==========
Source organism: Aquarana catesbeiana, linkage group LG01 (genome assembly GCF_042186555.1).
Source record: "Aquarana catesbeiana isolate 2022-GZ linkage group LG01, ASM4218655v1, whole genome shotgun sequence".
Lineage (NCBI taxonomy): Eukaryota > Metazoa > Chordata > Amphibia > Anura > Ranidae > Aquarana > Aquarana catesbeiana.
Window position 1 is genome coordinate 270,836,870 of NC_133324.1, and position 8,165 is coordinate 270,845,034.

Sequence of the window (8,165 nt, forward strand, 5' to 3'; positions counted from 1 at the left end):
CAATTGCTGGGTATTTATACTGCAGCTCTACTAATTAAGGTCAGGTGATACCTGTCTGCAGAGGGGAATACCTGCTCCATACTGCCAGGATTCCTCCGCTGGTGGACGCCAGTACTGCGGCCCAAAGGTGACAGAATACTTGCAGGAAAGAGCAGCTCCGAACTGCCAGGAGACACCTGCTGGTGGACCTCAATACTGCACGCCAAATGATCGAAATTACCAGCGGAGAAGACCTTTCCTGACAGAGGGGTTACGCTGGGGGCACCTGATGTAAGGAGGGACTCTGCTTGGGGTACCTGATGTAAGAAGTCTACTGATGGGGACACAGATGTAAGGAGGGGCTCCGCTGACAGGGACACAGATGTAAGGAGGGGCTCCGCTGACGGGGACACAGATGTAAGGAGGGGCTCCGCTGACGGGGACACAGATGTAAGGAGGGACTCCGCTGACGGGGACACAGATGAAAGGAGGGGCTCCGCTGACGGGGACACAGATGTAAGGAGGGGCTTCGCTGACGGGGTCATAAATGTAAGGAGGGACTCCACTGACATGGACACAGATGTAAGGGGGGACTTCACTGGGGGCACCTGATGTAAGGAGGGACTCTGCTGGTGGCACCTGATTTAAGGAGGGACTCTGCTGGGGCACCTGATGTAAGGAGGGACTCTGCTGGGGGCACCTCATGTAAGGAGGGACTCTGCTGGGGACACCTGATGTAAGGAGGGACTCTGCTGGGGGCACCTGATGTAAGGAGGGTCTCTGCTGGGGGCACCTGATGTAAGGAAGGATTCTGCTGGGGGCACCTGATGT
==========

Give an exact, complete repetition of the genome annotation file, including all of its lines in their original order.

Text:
Source organism: Aquarana catesbeiana, linkage group LG01 (genome assembly GCF_042186555.1).
Source record: "Aquarana catesbeiana isolate 2022-GZ linkage group LG01, ASM4218655v1, whole genome shotgun sequence".
Lineage (NCBI taxonomy): Eukaryota > Metazoa > Chordata > Amphibia > Anura > Ranidae > Aquarana > Aquarana catesbeiana.
Window position 1 is genome coordinate 270,836,870 of NC_133324.1, and position 8,165 is coordinate 270,845,034.

Sequence of the window (8,165 nt, forward strand, 5' to 3'; positions counted from 1 at the left end):
CAATTGCTGGGTATTTATACTGCAGCTCTACTAATTAAGGTCAGGTGATACCTGTCTGCAGAGGGGAATACCTGCTCCATACTGCCAGGATTCCTCCGCTGGTGGACGCCAGTACTGCGGCCCAAAGGTGACAGAATACTTGCAGGAAAGAGCAGCTCCGAACTGCCAGGAGACACCTGCTGGTGGACCTCAATACTGCACGCCAAATGATCGAAATTACCAGCGGAGAAGACCTTTCCTGACAGAGGGGTTACGCTGGGGGCACCTGATGTAAGGAGGGACTCTGCTTGGGGTACCTGATGTAAGAAGTCTACTGATGGGGACACAGATGTAAGGAGGGGCTCCGCTGACAGGGACACAGATGTAAGGAGGGGCTCCGCTGACGGGGACACAGATGTAAGGAGGGGCTCCGCTGACGGGGACACAGATGTAAGGAGGGACTCCGCTGACGGGGACACAGATGAAAGGAGGGGCTCCGCTGACGGGGACACAGATGTAAGGAGGGGCTTCGCTGACGGGGTCATAAATGTAAGGAGGGACTCCACTGACATGGACACAGATGTAAGGGGGGACTTCACTGGGGGCACCTGATGTAAGGAGGGACTCTGCTGGTGGCACCTGATTTAAGGAGGGACTCTGCTGGGGCACCTGATGTAAGGAGGGACTCTGCTGGGGGCACCTCATGTAAGGAGGGACTCTGCTGGGGACACCTGATGTAAGGAGGGACTCTGCTGGGGGCACCTGATGTAAGGAGGGTCTCTGCTGGGGGCACCTGATGTAAGGAAGGATTCTGCTGGGGGCACCTGATGT